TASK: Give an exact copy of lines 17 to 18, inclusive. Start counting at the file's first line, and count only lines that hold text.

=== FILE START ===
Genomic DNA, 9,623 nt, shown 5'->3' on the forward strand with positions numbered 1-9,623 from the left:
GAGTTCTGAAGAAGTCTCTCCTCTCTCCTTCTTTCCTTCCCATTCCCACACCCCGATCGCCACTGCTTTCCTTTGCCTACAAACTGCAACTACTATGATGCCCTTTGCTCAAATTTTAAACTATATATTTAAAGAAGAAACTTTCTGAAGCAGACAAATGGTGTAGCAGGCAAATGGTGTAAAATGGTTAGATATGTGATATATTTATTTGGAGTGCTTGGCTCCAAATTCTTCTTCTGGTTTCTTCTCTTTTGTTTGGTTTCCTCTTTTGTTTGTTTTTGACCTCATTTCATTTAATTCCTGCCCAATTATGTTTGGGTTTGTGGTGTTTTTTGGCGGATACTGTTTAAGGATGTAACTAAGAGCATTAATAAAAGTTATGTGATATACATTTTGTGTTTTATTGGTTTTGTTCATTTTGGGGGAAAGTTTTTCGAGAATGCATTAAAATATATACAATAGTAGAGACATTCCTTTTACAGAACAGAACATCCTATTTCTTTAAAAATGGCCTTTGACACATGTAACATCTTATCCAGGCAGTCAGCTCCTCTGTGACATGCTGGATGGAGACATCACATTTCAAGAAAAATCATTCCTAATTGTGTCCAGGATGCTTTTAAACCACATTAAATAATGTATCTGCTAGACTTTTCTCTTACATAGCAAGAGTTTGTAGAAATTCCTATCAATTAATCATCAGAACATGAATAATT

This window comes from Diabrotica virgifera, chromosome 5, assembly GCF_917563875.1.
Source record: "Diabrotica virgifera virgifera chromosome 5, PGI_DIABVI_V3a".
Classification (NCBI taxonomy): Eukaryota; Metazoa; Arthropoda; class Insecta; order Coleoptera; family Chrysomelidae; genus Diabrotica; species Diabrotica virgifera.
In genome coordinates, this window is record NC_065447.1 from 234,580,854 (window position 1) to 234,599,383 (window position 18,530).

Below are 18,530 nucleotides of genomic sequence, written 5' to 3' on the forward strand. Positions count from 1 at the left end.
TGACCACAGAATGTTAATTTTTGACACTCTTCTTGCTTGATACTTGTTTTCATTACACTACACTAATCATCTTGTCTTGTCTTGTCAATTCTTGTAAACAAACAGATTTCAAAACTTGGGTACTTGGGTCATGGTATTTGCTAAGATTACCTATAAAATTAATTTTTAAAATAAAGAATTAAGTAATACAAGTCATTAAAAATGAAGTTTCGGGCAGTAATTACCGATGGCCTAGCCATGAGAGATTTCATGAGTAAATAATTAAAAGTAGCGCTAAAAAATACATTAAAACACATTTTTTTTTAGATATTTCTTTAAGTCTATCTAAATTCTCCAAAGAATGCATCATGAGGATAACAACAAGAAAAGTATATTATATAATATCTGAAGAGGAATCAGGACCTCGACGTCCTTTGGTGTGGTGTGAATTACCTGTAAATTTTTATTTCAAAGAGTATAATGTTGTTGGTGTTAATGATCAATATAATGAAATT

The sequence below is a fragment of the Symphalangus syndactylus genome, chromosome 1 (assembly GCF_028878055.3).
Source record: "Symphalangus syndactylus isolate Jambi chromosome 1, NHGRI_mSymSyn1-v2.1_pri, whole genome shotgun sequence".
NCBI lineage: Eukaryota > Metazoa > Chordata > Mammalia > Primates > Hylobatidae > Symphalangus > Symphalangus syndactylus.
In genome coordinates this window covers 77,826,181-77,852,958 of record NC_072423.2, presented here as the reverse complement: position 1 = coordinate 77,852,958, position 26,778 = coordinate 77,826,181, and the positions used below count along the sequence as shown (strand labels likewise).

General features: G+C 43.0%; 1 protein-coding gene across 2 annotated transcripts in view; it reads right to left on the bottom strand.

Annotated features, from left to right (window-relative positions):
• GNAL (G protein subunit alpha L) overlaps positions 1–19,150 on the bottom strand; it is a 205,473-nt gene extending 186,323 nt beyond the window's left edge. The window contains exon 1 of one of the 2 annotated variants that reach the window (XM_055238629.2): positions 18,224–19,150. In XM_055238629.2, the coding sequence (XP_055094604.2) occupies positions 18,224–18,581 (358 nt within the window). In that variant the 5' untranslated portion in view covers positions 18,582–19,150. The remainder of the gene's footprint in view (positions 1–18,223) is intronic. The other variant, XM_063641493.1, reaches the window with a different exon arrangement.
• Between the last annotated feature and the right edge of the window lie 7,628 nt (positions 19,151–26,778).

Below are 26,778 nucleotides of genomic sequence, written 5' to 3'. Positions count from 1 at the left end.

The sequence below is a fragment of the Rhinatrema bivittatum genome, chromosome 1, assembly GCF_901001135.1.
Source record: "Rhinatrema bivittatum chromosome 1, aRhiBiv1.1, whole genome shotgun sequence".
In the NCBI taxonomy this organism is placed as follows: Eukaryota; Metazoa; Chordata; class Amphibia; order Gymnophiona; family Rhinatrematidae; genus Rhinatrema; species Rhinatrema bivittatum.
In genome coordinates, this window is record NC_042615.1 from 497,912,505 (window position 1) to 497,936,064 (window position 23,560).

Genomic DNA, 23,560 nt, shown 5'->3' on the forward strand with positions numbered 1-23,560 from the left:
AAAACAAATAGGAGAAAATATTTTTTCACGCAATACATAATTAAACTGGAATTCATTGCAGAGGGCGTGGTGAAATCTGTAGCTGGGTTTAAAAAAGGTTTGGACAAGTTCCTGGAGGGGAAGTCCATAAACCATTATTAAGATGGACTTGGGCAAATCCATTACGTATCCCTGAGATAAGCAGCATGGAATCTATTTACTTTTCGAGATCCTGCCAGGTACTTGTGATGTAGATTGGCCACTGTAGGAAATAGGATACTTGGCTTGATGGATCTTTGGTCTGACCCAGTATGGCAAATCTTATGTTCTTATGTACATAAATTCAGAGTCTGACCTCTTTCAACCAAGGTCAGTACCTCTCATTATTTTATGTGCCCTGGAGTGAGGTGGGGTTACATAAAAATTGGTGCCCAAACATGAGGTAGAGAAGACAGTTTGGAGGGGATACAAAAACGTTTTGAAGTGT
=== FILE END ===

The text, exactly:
Below are 26,778 nucleotides of genomic sequence, written 5' to 3'. Positions count from 1 at the left end.

The sequence below is a fragment of the Rhinatrema bivittatum genome, chromosome 1, assembly GCF_901001135.1.